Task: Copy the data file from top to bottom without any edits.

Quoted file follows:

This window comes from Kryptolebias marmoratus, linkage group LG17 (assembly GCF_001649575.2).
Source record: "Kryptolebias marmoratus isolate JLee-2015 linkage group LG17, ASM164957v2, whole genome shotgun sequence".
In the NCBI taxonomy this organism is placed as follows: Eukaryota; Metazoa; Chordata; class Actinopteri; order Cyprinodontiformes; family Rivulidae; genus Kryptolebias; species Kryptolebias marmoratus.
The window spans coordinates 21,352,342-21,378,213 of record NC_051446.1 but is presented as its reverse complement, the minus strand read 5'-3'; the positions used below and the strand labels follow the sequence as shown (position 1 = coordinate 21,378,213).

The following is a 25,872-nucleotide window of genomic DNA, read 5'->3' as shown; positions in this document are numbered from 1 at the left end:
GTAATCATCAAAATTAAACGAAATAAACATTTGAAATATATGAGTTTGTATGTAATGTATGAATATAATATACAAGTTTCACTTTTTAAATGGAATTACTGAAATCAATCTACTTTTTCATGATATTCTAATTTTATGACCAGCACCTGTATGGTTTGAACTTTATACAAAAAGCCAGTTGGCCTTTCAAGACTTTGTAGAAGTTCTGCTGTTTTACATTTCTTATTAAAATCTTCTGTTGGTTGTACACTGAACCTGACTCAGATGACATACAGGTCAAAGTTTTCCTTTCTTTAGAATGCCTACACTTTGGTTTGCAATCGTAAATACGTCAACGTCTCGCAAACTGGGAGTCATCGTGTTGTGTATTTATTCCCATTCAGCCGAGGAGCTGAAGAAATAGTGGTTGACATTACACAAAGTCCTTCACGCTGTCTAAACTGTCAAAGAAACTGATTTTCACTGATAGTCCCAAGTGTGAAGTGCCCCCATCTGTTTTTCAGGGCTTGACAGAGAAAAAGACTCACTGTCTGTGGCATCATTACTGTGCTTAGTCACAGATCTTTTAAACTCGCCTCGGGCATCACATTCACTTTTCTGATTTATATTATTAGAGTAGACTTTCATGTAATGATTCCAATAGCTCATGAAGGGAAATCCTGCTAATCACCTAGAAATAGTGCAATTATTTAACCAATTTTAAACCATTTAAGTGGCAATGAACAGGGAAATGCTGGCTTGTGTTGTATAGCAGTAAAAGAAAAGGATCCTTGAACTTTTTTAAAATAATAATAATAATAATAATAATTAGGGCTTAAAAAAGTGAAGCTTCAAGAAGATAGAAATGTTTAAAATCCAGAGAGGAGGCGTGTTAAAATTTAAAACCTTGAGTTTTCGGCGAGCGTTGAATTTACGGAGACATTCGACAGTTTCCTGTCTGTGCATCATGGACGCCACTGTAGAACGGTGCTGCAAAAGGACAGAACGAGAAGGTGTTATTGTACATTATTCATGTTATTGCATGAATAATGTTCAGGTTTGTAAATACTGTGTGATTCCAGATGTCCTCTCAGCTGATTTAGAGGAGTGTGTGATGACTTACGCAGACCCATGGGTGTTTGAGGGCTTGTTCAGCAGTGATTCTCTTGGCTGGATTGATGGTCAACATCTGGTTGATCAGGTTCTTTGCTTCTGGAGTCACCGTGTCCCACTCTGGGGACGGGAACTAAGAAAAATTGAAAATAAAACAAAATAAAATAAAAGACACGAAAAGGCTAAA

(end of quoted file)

This window comes from Kryptolebias marmoratus, linkage group LG17 (assembly GCF_001649575.2).
Source record: "Kryptolebias marmoratus isolate JLee-2015 linkage group LG17, ASM164957v2, whole genome shotgun sequence".
In the NCBI taxonomy this organism is placed as follows: Eukaryota; Metazoa; Chordata; class Actinopteri; order Cyprinodontiformes; family Rivulidae; genus Kryptolebias; species Kryptolebias marmoratus.
The window spans coordinates 21,352,342-21,378,213 of record NC_051446.1 but is presented as its reverse complement, the minus strand read 5'-3'; the positions used below and the strand labels follow the sequence as shown (position 1 = coordinate 21,378,213).

The following is a 25,872-nucleotide window of genomic DNA, read 5'->3' as shown; positions in this document are numbered from 1 at the left end:
GTAATCATCAAAATTAAACGAAATAAACATTTGAAATATATGAGTTTGTATGTAATGTATGAATATAATATACAAGTTTCACTTTTTAAATGGAATTACTGAAATCAATCTACTTTTTCATGATATTCTAATTTTATGACCAGCACCTGTATGGTTTGAACTTTATACAAAAAGCCAGTTGGCCTTTCAAGACTTTGTAGAAGTTCTGCTGTTTTACATTTCTTATTAAAATCTTCTGTTGGTTGTACACTGAACCTGACTCAGATGACATACAGGTCAAAGTTTTCCTTTCTTTAGAATGCCTACACTTTGGTTTGCAATCGTAAATACGTCAACGTCTCGCAAACTGGGAGTCATCGTGTTGTGTATTTATTCCCATTCAGCCGAGGAGCTGAAGAAATAGTGGTTGACATTACACAAAGTCCTTCACGCTGTCTAAACTGTCAAAGAAACTGATTTTCACTGATAGTCCCAAGTGTGAAGTGCCCCCATCTGTTTTTCAGGGCTTGACAGAGAAAAAGACTCACTGTCTGTGGCATCATTACTGTGCTTAGTCACAGATCTTTTAAACTCGCCTCGGGCATCACATTCACTTTTCTGATTTATATTATTAGAGTAGACTTTCATGTAATGATTCCAATAGCTCATGAAGGGAAATCCTGCTAATCACCTAGAAATAGTGCAATTATTTAACCAATTTTAAACCATTTAAGTGGCAATGAACAGGGAAATGCTGGCTTGTGTTGTATAGCAGTAAAAGAAAAGGATCCTTGAACTTTTTTAAAATAATAATAATAATAATAATAATTAGGGCTTAAAAAAGTGAAGCTTCAAGAAGATAGAAATGTTTAAAATCCAGAGAGGAGGCGTGTTAAAATTTAAAACCTTGAGTTTTCGGCGAGCGTTGAATTTACGGAGACATTCGACAGTTTCCTGTCTGTGCATCATGGACGCCACTGTAGAACGGTGCTGCAAAAGGACAGAACGAGAAGGTGTTATTGTACATTATTCATGTTATTGCATGAATAATGTTCAGGTTTGTAAATACTGTGTGATTCCAGATGTCCTCTCAGCTGATTTAGAGGAGTGTGTGATGACTTACGCAGACCCATGGGTGTTTGAGGGCTTGTTCAGCAGTGATTCTCTTGGCTGGATTGATGGTCAACATCTGGTTGATCAGGTTCTTTGCTTCTGGAGTCACCGTGTCCCACTCTGGGGACGGGAACTAAGAAAAATTGAAAATAAAACAAAATAAAATAAAAGACACGAAAAGGCTAAA